East Ridge to publicize open-records requests

East Ridge to publicize open-records requests

October 13th, 2011 by Kate Harrison Belz in News

East Ridge Councilman Darwin Branam

Photo by Jake Daniels/Times Free Press.

POLL: Should the names of people who have submitted public records requests be publicized?

Public records requests in East Ridge are about to become publicized.

Starting in two weeks, City Council meetings will include a short reading of everyone who has filed an open records request from the city, and what records have been pulled.

In the East Ridge City Council meeting Sep. 29, Councilman Darwin Branam said he had noticed several open records requests in the city's administrative office and wanted to have better tabs on who was making requests and why.

"I would like to know what people are concerned about and what they are asking public records for. And who they are," Branam said.

He then asked City Manager Tim Gobble if he could compile a list of people who make public records requests and include it in his biweekly staff report. "At least let us know what people are looking at, and we can determine whether there's something we need to be included on," he said.

Mayor Brent Lambert echoed that it was a "good idea."

All information a citizen enters to file a request for open records is in itself public, explained Elisha Hodge, who serves as the state comptroller's open records counsel.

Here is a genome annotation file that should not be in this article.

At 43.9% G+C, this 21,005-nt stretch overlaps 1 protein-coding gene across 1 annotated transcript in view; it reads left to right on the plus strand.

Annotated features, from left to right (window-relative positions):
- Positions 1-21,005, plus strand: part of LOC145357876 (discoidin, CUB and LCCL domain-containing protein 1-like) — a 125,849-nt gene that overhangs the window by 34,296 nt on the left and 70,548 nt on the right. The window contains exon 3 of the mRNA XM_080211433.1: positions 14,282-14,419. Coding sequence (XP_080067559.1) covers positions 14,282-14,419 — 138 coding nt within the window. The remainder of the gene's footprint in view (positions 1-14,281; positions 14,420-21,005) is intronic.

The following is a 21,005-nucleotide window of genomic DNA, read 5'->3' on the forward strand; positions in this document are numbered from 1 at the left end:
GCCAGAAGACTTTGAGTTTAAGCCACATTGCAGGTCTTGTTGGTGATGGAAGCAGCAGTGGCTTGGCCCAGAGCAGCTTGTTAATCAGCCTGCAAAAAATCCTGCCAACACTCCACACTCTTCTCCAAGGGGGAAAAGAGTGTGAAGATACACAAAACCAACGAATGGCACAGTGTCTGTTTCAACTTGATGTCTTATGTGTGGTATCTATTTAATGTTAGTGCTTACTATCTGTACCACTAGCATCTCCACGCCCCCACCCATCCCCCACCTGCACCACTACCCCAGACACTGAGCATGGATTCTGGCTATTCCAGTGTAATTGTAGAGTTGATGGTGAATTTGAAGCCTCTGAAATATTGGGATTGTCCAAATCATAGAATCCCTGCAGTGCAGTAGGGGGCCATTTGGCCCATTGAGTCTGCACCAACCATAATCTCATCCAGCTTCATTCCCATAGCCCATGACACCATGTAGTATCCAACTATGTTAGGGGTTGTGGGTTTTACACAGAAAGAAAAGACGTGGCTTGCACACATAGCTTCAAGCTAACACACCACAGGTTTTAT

However, Hodge said if East Ridge decides to create a public list of people making requests, they need to justify the move to the public.

"[Council] needs to be very clear that they're not using it as a means to discourage people from entering requests," Hodge said Wednesday.

She added that she has never heard of any other city in Tennessee publicizing a list of open records requests.

East Ridge resident Frances Pope, who frequently requests public records, said she is wary of the new measure.

"I don't care if they read my name in a meeting, but reading names publicly could intimidate some people from requesting," Pope said. "It could be good if it's for the edification knowing what citizens are concerned about. ... But I think it could be achieved without reading citizens' names in public."

Gobble said he consulted with Hodge about the legality of reading the names aloud before agreeing to give the presentation.

"From now on I will provide that information until requested otherwise by the council," he said Wednesday. He referred all comment about the motives behind the new practice to the council.

Branam did not return requests for comment Wednesday.